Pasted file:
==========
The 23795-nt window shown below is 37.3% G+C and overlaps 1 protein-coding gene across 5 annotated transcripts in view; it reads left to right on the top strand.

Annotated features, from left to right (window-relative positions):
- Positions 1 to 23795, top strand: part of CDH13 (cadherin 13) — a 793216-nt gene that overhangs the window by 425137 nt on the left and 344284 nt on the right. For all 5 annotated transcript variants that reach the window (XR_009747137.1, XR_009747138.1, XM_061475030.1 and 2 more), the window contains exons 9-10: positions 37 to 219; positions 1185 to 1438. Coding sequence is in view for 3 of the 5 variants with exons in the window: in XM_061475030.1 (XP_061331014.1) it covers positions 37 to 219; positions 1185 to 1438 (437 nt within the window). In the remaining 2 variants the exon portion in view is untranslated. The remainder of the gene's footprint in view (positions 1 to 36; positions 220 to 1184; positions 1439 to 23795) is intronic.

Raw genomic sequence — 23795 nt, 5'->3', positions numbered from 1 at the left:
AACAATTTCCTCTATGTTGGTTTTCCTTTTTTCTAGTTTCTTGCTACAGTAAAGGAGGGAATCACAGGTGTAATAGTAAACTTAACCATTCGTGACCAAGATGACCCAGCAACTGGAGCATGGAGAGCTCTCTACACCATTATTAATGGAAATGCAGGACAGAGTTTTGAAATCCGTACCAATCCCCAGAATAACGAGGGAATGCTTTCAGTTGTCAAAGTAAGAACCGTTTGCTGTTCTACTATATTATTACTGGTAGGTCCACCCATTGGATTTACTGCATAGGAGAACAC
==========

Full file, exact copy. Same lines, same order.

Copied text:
The 23795-nt window shown below is 37.3% G+C and overlaps 1 protein-coding gene across 5 annotated transcripts in view; it reads left to right on the top strand.

Annotated features, from left to right (window-relative positions):
- Positions 1 to 23795, top strand: part of CDH13 (cadherin 13) — a 793216-nt gene that overhangs the window by 425137 nt on the left and 344284 nt on the right. For all 5 annotated transcript variants that reach the window (XR_009747137.1, XR_009747138.1, XM_061475030.1 and 2 more), the window contains exons 9-10: positions 37 to 219; positions 1185 to 1438. Coding sequence is in view for 3 of the 5 variants with exons in the window: in XM_061475030.1 (XP_061331014.1) it covers positions 37 to 219; positions 1185 to 1438 (437 nt within the window). In the remaining 2 variants the exon portion in view is untranslated. The remainder of the gene's footprint in view (positions 1 to 36; positions 220 to 1184; positions 1439 to 23795) is intronic.

Raw genomic sequence — 23795 nt, 5'->3', positions numbered from 1 at the left:
AACAATTTCCTCTATGTTGGTTTTCCTTTTTTCTAGTTTCTTGCTACAGTAAAGGAGGGAATCACAGGTGTAATAGTAAACTTAACCATTCGTGACCAAGATGACCCAGCAACTGGAGCATGGAGAGCTCTCTACACCATTATTAATGGAAATGCAGGACAGAGTTTTGAAATCCGTACCAATCCCCAGAATAACGAGGGAATGCTTTCAGTTGTCAAAGTAAGAACCGTTTGCTGTTCTACTATATTATTACTGGTAGGTCCACCCATTGGATTTACTGCATAGGAGAACAC